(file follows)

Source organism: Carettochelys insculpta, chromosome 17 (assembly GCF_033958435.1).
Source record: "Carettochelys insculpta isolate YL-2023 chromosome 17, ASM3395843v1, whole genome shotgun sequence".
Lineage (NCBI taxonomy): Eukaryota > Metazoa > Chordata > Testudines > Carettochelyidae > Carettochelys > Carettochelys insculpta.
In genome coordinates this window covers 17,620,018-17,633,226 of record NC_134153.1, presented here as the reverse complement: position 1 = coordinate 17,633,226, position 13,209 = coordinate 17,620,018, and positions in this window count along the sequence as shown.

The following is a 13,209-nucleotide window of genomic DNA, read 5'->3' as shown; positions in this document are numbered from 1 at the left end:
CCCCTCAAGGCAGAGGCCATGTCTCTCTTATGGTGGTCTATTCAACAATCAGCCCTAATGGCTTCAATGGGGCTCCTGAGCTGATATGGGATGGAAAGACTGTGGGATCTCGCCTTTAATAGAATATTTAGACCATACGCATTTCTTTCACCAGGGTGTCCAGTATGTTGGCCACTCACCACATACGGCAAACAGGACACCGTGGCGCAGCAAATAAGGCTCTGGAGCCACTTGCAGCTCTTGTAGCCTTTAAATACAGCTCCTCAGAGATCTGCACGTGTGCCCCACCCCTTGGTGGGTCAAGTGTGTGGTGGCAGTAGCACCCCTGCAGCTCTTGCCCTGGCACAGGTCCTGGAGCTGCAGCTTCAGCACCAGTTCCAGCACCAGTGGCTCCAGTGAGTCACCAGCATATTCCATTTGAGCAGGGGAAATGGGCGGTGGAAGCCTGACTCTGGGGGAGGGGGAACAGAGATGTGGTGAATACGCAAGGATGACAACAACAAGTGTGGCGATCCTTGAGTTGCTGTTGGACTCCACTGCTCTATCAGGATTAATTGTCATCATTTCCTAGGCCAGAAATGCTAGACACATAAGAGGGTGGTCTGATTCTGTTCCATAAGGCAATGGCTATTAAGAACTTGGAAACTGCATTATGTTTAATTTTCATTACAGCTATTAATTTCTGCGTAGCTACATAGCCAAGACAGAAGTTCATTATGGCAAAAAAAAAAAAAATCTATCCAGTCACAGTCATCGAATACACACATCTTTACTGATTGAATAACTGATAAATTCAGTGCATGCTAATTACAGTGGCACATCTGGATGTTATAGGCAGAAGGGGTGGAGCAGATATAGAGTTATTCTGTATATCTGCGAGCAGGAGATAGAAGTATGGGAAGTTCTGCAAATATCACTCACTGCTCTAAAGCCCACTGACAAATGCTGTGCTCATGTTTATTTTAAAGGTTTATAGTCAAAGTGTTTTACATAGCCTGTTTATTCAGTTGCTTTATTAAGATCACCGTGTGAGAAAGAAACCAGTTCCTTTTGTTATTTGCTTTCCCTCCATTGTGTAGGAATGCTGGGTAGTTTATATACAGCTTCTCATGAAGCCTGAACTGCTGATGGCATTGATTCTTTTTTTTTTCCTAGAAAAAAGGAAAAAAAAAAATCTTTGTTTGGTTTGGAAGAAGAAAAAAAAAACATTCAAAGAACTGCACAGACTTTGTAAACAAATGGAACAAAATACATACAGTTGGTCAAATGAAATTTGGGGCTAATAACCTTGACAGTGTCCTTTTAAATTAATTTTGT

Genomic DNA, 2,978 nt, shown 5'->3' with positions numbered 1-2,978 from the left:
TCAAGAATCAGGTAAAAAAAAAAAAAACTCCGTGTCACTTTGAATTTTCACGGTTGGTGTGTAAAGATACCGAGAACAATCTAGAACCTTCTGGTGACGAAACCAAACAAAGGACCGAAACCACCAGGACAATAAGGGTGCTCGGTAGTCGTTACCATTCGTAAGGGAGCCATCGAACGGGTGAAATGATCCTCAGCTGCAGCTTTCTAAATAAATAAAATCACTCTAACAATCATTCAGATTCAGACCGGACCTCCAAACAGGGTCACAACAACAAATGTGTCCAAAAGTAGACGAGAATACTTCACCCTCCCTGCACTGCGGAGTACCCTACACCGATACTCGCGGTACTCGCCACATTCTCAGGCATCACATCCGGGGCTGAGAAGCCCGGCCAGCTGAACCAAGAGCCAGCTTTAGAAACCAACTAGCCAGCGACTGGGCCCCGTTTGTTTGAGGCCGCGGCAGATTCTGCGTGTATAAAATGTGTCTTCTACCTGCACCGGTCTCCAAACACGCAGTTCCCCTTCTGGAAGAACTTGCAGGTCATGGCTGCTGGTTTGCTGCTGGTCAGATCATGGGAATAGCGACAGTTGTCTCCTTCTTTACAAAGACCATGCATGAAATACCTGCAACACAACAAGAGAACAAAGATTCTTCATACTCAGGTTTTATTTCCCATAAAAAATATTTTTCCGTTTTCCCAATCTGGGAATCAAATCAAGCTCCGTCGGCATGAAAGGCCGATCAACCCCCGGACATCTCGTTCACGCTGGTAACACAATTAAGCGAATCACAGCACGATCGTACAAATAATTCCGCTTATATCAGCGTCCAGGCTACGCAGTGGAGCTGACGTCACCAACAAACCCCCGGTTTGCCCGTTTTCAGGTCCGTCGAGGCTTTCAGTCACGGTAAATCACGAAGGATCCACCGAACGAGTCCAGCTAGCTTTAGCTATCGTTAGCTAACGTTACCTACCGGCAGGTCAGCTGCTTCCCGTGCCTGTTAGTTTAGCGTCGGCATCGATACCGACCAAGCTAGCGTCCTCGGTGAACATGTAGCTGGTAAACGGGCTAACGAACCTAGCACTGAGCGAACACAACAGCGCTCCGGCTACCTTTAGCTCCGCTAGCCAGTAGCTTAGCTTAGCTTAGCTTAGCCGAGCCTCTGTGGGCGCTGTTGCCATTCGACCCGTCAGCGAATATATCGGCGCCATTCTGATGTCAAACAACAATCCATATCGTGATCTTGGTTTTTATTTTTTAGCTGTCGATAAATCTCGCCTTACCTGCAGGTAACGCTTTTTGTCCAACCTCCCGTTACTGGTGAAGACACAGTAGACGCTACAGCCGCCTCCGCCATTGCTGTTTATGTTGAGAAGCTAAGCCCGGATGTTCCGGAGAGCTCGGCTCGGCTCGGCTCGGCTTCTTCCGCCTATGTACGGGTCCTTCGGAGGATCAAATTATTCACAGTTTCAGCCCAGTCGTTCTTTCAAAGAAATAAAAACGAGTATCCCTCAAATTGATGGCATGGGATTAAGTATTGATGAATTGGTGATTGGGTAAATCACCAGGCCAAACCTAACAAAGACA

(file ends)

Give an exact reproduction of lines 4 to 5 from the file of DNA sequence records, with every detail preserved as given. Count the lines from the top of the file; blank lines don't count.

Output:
In genome coordinates this window covers 17,620,018-17,633,226 of record NC_134153.1, presented here as the reverse complement: position 1 = coordinate 17,633,226, position 13,209 = coordinate 17,620,018, and positions in this window count along the sequence as shown.

The following is a 13,209-nucleotide window of genomic DNA, read 5'->3' as shown; positions in this document are numbered from 1 at the left end: